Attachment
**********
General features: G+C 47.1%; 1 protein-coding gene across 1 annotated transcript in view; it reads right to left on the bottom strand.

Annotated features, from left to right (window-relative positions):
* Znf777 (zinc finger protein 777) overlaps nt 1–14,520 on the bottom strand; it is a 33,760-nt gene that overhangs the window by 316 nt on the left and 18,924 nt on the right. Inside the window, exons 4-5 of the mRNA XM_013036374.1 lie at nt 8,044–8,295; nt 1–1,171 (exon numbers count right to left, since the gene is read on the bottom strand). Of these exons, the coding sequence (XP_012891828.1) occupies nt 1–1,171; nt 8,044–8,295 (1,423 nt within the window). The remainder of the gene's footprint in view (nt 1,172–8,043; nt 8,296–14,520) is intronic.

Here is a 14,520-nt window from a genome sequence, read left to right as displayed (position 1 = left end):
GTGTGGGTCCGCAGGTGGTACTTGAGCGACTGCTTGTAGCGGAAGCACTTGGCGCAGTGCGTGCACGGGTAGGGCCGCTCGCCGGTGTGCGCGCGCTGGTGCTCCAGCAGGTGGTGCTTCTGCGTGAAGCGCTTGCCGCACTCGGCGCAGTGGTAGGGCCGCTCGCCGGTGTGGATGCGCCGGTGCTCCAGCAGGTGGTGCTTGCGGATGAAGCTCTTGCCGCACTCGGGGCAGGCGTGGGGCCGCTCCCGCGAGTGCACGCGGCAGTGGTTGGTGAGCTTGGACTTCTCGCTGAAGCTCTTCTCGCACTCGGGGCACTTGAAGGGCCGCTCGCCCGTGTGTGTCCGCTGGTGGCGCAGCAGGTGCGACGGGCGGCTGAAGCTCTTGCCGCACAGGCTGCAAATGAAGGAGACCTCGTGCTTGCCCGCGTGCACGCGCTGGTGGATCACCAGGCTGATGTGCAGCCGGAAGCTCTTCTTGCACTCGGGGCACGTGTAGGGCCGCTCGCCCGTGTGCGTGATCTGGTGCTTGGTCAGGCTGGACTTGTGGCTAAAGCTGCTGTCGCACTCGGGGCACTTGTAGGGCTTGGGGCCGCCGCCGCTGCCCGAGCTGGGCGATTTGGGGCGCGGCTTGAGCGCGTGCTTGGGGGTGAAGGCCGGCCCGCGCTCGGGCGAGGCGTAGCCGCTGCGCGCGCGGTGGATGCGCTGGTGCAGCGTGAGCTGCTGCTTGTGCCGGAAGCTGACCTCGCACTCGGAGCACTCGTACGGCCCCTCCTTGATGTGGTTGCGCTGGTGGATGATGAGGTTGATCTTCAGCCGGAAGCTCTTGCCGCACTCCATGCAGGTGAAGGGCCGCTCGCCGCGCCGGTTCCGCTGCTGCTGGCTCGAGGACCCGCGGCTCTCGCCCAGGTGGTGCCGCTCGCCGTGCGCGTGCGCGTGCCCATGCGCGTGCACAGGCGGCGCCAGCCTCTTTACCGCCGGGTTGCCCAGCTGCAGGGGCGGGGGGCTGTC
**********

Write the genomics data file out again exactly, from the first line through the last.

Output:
General features: G+C 47.1%; 1 protein-coding gene across 1 annotated transcript in view; it reads right to left on the bottom strand.

Annotated features, from left to right (window-relative positions):
* Znf777 (zinc finger protein 777) overlaps nt 1–14,520 on the bottom strand; it is a 33,760-nt gene that overhangs the window by 316 nt on the left and 18,924 nt on the right. Inside the window, exons 4-5 of the mRNA XM_013036374.1 lie at nt 8,044–8,295; nt 1–1,171 (exon numbers count right to left, since the gene is read on the bottom strand). Of these exons, the coding sequence (XP_012891828.1) occupies nt 1–1,171; nt 8,044–8,295 (1,423 nt within the window). The remainder of the gene's footprint in view (nt 1,172–8,043; nt 8,296–14,520) is intronic.

Here is a 14,520-nt window from a genome sequence, read left to right as displayed (position 1 = left end):
GTGTGGGTCCGCAGGTGGTACTTGAGCGACTGCTTGTAGCGGAAGCACTTGGCGCAGTGCGTGCACGGGTAGGGCCGCTCGCCGGTGTGCGCGCGCTGGTGCTCCAGCAGGTGGTGCTTCTGCGTGAAGCGCTTGCCGCACTCGGCGCAGTGGTAGGGCCGCTCGCCGGTGTGGATGCGCCGGTGCTCCAGCAGGTGGTGCTTGCGGATGAAGCTCTTGCCGCACTCGGGGCAGGCGTGGGGCCGCTCCCGCGAGTGCACGCGGCAGTGGTTGGTGAGCTTGGACTTCTCGCTGAAGCTCTTCTCGCACTCGGGGCACTTGAAGGGCCGCTCGCCCGTGTGTGTCCGCTGGTGGCGCAGCAGGTGCGACGGGCGGCTGAAGCTCTTGCCGCACAGGCTGCAAATGAAGGAGACCTCGTGCTTGCCCGCGTGCACGCGCTGGTGGATCACCAGGCTGATGTGCAGCCGGAAGCTCTTCTTGCACTCGGGGCACGTGTAGGGCCGCTCGCCCGTGTGCGTGATCTGGTGCTTGGTCAGGCTGGACTTGTGGCTAAAGCTGCTGTCGCACTCGGGGCACTTGTAGGGCTTGGGGCCGCCGCCGCTGCCCGAGCTGGGCGATTTGGGGCGCGGCTTGAGCGCGTGCTTGGGGGTGAAGGCCGGCCCGCGCTCGGGCGAGGCGTAGCCGCTGCGCGCGCGGTGGATGCGCTGGTGCAGCGTGAGCTGCTGCTTGTGCCGGAAGCTGACCTCGCACTCGGAGCACTCGTACGGCCCCTCCTTGATGTGGTTGCGCTGGTGGATGATGAGGTTGATCTTCAGCCGGAAGCTCTTGCCGCACTCCATGCAGGTGAAGGGCCGCTCGCCGCGCCGGTTCCGCTGCTGCTGGCTCGAGGACCCGCGGCTCTCGCCCAGGTGGTGCCGCTCGCCGTGCGCGTGCGCGTGCCCATGCGCGTGCACAGGCGGCGCCAGCCTCTTTACCGCCGGGTTGCCCAGCTGCAGGGGCGGGGGGCTGTC